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Efficiently farmed and distributed year-round, tilapia is often the freshest option at the market. Look for whole tilapia, if possible, and avoid previously frozen fillets; freezing can damage the fish’s delicate texture and spoil its mild flavor. As with most fresh fish, it’s best eaten as soon as possible, though it can last in the fridge for up to two days.
Aim for Eco-Friendly
As herbivores, tilapia are a sustainable alternative to farmed fish that feed on fishmeal. Because all varieties eat algae, they’re often raised in small bodies of water to reduce excessive algae blooms and improve water quality. The Monterey Bay Aquarium’s Seafood Watch gives its “best choice” stamp to tilapia farmed worldwide in indoor circulating tanks, Ecuadorian ponds, and Peruvian raceways. The organization recommends avoiding tilapia imported from China, where producers feed the fish antibiotics and raise them in nonsecure pens.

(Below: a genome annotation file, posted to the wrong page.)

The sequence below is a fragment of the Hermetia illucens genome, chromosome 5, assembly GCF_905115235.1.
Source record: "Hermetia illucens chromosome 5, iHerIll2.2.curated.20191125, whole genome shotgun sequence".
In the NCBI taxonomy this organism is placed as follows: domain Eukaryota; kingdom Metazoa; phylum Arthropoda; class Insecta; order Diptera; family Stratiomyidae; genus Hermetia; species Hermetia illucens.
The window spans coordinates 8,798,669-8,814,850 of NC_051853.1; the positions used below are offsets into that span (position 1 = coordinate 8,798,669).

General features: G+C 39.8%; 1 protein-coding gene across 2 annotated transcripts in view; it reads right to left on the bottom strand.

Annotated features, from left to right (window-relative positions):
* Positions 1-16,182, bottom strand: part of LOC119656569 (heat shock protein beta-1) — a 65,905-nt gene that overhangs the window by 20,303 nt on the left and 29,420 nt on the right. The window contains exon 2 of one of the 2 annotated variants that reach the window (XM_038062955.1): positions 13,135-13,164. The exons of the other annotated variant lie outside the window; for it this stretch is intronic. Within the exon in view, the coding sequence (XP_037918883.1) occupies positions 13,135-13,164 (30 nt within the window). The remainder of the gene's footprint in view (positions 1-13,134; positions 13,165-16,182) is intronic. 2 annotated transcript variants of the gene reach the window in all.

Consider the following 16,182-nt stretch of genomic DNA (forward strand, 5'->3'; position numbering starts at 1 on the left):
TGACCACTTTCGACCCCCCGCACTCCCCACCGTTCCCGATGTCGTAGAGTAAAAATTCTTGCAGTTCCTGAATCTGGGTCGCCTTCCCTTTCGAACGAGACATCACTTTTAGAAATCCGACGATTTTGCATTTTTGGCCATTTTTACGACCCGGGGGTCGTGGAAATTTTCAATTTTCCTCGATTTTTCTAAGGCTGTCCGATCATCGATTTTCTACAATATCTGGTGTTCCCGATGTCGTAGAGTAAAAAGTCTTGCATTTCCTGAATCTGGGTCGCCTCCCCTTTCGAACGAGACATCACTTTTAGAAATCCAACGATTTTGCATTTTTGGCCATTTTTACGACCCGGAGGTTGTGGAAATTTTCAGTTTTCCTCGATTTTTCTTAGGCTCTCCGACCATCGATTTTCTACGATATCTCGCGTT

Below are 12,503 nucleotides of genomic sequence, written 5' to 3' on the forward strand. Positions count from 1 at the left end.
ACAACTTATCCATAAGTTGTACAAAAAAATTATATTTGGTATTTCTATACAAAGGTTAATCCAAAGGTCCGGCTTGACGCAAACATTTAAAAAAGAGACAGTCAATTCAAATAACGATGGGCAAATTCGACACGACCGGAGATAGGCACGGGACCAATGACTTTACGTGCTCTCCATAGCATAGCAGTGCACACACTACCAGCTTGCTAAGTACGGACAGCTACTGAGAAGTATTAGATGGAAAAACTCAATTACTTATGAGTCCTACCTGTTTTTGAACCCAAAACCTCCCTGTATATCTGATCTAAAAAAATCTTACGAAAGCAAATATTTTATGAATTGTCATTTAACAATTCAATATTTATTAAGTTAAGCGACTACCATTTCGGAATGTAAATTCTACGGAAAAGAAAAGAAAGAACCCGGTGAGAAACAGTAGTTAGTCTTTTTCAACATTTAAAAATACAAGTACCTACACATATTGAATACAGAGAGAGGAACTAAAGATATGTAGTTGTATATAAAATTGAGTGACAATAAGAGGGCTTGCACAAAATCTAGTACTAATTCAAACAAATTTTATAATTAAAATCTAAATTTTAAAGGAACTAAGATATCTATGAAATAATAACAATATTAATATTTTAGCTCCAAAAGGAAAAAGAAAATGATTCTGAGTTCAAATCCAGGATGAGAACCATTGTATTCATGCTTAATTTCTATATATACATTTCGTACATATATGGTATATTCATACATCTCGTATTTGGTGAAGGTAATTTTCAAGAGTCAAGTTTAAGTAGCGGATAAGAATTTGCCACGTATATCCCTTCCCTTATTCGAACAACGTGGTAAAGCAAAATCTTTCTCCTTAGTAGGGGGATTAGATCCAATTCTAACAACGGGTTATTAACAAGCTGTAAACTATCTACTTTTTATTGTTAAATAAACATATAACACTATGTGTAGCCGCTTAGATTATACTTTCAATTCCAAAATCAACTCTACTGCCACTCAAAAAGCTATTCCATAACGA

Know Your Nutrients
Tilapia is an excellent source of protein and contains several other important nutrients, including vitamin B12, niacin, and selenium, an antioxidant that may help counter some of the harmful effects of mercury and other heavy metals. Corn- and grain-fed tilapia often contain higher levels of omega-6 fatty acids than those fed on algae, so include some omega-3s in your diet to achieve the right balance. (Learn more about how omega-3 and omega-6 fatty acids influence your health at “The Omega Balance”.)
Find Your Flavor
Its mild flavor makes tilapia a fine seafood choice for those who don’t enjoy “fishy” fish. It also pairs well with practically any combination of flavors and can be baked, sautéed, broiled, or steamed. Learn how to make our Almond-Crusted Tilapia at “Almond-Crusted Tilapia”.
This originally appeared as “Tilapia” in the July-August 2020 print issue of Experience Life.